This week’s ExtraBITS roundup features Josh Centers and the Tech Night Owl discussing Apple financials, Flickr bringing back Pro accounts, Jim Dalrymple losing and then recovering much of his music because of Apple Music confusions, and United Airlines’ push to install DRM on your computer.
 -- Managing Editor Josh Centers once again joined The Tech Night Owl podcast to discuss Apple’s latest quarterly results, the upcoming Windows 10, Jim Dalrymple’s Apple Music problems, and how Josh replaced his wife’s iPhone 5c screen.
 -- After two years, Flickr is bringing back paid Pro accounts for $49.99 per year. The new Flickr Pro includes better analytics, no ads, a “pro” badge on profiles, and discounts on photo products, such as Adobe’s Creative Cloud Photography plan. Those who had grandfathered Pro accounts will keep the same benefits they had plus gain the new ones.
 -- When longtime Apple journalist and fan Jim Dalrymple is angry with Apple, you know something’s wrong. Dalrymple has announced on his blog, The Loop, that he’s “done” with Apple Music after it wrecked his extensive iTunes library. The first problem arose when he tried to add songs from different albums that iTunes saw as duplicates and ignored. Later, it jumbled up his albums, refused to sync between devices, and when he disabled Apple Music, it took 4,700 of his songs with it. “I trusted my data to Apple and they failed. I also failed by not backing up my library before installing Apple Music. I will not make either of those mistakes again,” Dalrymple said.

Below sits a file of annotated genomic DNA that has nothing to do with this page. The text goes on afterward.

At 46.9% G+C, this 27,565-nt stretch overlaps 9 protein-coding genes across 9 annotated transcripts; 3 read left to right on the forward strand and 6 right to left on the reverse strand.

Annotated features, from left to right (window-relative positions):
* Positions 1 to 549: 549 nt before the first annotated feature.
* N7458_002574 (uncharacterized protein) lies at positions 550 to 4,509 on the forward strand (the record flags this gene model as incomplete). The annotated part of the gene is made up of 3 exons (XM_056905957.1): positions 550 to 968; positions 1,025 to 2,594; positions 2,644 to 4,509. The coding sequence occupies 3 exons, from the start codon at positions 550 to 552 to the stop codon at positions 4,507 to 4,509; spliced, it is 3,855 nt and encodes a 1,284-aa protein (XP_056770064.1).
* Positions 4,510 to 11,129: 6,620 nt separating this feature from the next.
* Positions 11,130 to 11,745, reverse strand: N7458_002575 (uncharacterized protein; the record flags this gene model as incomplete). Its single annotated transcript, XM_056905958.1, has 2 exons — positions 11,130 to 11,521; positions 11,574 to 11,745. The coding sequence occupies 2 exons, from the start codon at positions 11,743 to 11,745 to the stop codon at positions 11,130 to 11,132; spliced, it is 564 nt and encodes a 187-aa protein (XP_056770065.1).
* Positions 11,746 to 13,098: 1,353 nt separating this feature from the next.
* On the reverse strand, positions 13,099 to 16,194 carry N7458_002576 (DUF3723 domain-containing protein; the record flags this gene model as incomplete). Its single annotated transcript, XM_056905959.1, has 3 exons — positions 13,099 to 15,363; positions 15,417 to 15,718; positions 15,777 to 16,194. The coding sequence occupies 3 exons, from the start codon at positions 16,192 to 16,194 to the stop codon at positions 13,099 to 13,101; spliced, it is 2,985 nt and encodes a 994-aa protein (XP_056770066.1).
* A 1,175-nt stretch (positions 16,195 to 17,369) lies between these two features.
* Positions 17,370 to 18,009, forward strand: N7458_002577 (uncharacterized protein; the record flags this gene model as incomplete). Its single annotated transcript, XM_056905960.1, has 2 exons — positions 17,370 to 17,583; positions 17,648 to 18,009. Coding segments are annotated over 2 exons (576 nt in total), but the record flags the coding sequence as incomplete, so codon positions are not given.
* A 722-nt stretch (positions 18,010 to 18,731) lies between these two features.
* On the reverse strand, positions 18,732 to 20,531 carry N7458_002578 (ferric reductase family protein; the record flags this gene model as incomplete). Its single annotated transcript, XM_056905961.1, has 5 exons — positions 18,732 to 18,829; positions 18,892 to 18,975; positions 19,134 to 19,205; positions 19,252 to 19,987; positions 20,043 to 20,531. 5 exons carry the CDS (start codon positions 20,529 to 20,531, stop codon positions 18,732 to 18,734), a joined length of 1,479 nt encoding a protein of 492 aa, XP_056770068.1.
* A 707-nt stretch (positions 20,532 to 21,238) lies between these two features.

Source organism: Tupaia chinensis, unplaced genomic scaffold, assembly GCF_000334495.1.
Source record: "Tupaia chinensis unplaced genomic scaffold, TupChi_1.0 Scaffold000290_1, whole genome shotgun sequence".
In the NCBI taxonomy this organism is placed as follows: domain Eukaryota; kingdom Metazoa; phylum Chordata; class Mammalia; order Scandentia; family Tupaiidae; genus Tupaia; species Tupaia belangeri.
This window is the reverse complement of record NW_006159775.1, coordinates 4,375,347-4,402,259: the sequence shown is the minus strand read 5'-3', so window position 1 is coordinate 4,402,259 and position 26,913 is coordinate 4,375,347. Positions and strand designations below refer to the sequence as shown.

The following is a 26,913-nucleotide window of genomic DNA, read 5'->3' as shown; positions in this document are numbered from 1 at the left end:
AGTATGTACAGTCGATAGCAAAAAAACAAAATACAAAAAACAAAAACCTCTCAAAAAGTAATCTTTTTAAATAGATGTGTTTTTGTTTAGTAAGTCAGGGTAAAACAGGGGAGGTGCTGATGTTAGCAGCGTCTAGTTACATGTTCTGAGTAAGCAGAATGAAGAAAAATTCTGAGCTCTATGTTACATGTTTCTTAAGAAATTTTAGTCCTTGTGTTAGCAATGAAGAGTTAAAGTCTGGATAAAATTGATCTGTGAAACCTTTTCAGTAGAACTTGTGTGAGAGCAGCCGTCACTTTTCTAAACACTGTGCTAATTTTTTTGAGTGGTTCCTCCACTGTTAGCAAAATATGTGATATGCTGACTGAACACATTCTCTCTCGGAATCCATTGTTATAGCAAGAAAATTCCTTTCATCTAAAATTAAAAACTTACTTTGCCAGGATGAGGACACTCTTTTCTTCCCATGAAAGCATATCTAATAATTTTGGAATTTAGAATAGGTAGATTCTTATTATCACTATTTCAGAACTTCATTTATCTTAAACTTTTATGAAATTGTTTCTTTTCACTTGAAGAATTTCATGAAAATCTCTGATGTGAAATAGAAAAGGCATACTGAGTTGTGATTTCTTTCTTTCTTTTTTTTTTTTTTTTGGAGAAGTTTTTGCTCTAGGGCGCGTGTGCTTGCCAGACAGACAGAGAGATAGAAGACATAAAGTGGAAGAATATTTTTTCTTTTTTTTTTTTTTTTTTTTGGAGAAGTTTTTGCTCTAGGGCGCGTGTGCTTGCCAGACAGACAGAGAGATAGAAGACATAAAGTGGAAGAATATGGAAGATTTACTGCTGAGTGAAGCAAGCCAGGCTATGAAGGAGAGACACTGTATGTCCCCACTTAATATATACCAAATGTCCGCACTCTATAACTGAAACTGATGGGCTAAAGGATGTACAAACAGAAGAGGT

-- We previously reported that Jim Dalrymple of The Loop publicly quit Apple Music after it ate a good chunk of his collection. The good news is that, with Apple’s help, he was able to recover much of his music. The problem turned out to be an interaction with iTunes Match. According to Apple, iTunes Match now shows only your purchased content if you turn off Apple Music and iCloud Music Library. Unfortunately, Dalrymple thinks he accidentally deleted about two hundred songs that he won’t be able to recover.
 -- Mike Masnick of Techdirt reports on tech entrepreneur Brian Fitzpatrick’s close encounter with an unwanted DRM plug-in, courtesy of United Airlines. It seems the airline is beta-testing what it calls its “Personal Device Entertainment” option, by which passengers can use the in-flight Wi-Fi to view movies on their own devices. However, Fitzpatrick learned that the option requires the installation of both a DRM plug-in and Flash on personal computers, and the required plug-in is considered dangerous enough that Google Chrome does not support it for security reasons. Maybe Fitzpatrick should have just rented headphones and purchased an alcoholic beverage.